“Who hasn’t let a bear go down on her off some crazed librarian’s high? A numerical system cannot be imposed on the bear, but the compass can: she swings him south … The risk in sex, or what your body feels to be the risk, is that you will die in someone – more possible with a bear than a person. The body must feel it as a risk because it must also feel caught at the end of its fall. But here this exchange is made actual: he lays her open and he could go further, he could make her a long jet of blood that would fall forever without a net. But she puts her hand up against the ultimate, she will not let him take her all the way … The book has the shape of a fable, but the soul of a real encounter: friction and fire, drunkenness and peanut butter, the clash of two solitudes which cannot be made one. Yet the essential gift of the fairy tale is retained. Lou leaves the island equipped with what she needs, the breath of kind beasts upon her … People like Engel write books not to shock society but to free themselves, to violate some inner constraint that makes the agreed on forms of living unbearable … Bear was her book of freedom. As a writer, you are lucky to manage one novel that strips away your obstructive tendencies, that sets you out in the sun and makes a long lean jerky of you.”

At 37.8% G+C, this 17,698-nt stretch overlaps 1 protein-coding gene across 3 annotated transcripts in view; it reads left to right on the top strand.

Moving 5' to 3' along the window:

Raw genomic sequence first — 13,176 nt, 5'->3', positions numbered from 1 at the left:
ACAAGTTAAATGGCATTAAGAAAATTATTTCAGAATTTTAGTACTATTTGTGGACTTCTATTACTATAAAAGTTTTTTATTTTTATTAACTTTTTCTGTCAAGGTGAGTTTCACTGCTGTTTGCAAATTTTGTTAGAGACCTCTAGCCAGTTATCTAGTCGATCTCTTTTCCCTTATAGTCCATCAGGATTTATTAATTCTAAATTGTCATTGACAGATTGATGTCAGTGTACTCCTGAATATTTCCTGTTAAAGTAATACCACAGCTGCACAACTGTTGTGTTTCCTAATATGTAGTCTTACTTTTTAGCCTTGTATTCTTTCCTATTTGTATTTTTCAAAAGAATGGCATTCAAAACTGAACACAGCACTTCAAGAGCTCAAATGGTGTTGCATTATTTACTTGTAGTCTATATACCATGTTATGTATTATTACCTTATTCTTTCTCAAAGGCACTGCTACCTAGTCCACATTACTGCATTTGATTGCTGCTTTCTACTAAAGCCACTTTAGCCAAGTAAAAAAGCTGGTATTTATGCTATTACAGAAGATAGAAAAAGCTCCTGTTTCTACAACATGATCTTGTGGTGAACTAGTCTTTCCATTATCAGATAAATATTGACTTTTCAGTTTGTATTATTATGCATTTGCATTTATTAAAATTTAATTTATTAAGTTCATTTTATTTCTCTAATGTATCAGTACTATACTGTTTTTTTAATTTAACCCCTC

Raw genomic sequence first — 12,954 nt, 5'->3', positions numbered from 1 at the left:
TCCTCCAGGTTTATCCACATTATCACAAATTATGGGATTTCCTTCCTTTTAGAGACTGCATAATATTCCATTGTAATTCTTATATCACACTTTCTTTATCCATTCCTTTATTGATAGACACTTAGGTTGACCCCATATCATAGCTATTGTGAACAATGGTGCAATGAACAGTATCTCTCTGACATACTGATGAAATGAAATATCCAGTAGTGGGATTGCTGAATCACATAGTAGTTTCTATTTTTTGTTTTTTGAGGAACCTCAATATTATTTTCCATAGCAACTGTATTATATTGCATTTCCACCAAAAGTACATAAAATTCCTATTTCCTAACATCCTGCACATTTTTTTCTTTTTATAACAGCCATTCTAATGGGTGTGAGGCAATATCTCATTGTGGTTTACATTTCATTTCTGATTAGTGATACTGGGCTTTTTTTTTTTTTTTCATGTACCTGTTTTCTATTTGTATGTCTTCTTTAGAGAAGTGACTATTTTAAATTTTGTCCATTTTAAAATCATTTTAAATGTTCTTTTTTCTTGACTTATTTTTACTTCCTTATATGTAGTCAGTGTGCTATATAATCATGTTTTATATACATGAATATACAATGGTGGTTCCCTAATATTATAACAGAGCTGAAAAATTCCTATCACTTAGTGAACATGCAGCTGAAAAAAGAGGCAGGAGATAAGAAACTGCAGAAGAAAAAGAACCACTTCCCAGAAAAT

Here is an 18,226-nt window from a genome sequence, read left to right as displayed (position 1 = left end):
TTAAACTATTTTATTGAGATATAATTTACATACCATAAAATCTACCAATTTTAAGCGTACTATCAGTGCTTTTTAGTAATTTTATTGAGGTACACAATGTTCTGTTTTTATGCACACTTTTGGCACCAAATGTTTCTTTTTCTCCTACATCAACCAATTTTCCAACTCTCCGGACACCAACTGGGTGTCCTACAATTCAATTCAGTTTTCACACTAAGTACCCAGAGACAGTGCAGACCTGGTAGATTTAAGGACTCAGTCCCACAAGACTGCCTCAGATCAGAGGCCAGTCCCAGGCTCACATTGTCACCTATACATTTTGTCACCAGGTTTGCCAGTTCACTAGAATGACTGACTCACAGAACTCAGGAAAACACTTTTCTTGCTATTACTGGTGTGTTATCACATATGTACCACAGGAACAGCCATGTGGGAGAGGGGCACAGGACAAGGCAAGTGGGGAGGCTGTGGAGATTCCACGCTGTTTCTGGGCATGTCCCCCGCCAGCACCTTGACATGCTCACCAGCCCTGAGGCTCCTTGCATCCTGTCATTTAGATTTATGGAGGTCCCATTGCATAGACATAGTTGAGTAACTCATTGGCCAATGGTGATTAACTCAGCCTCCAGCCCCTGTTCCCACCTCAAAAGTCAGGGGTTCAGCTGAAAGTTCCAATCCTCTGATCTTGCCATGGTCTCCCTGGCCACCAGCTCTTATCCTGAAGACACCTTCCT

“DiAngelo diagnosed what has never not been obvious to Black people (to be Black in America is to hold a Ph.D. in whiteness, whether you want to or not): that white people, when their ‘expectations for racial comfort’ get violated, go into a defensive crouch, and vent some blend of guilt, anger, and denial. White privilege turns out to be a kind of addiction, and when you take it away from people, even a little bit, they respond just like any other addict coming off a drug. The upper-middle-class thin-skinned liberals among them are also very willing to pay for treatment, of which DiAngelo offers a booster dose in a new book, Nice Racism: How Progressive White People Perpetuate Racial Harm, aware that the moment is ripe … The word brave gets used a lot in [Courtney E.] Martin’s book, and the idea of bravery gets performed a lot in DiAngelo’s book, as she time and again steps in as savior to her Black friends, who apparently need a bold white person to take over the wearisome task of educating unselfaware, well-meaning white people. In a curated space and for an ample fee, she heroically takes on a job that Black people have been doing for free in workplaces and at schools and in relationships over the centuries … How we have wished that white people would leave us out of their self-preoccupied, ham-fisted, kindergarten-level discussions of race. But be careful what you wish for. To anyone who has been conscious of race for a lifetime, these books can’t help feeling less brave than curiously backward … Martin’s impulse to idealize Black people as fonts of needed wisdom has a counterpoint: She can’t seem to help pathologizing Black people as victims awaiting rescue…Martin just can’t shake her patronizing belief that Black people need her to save them … The world these writers evoke is one in which white people remain the center of the story and Black people are at the margins, poor, stiff, and dignified, with little better to do than open their homes and hearts to white women on journeys to racial self-awareness.”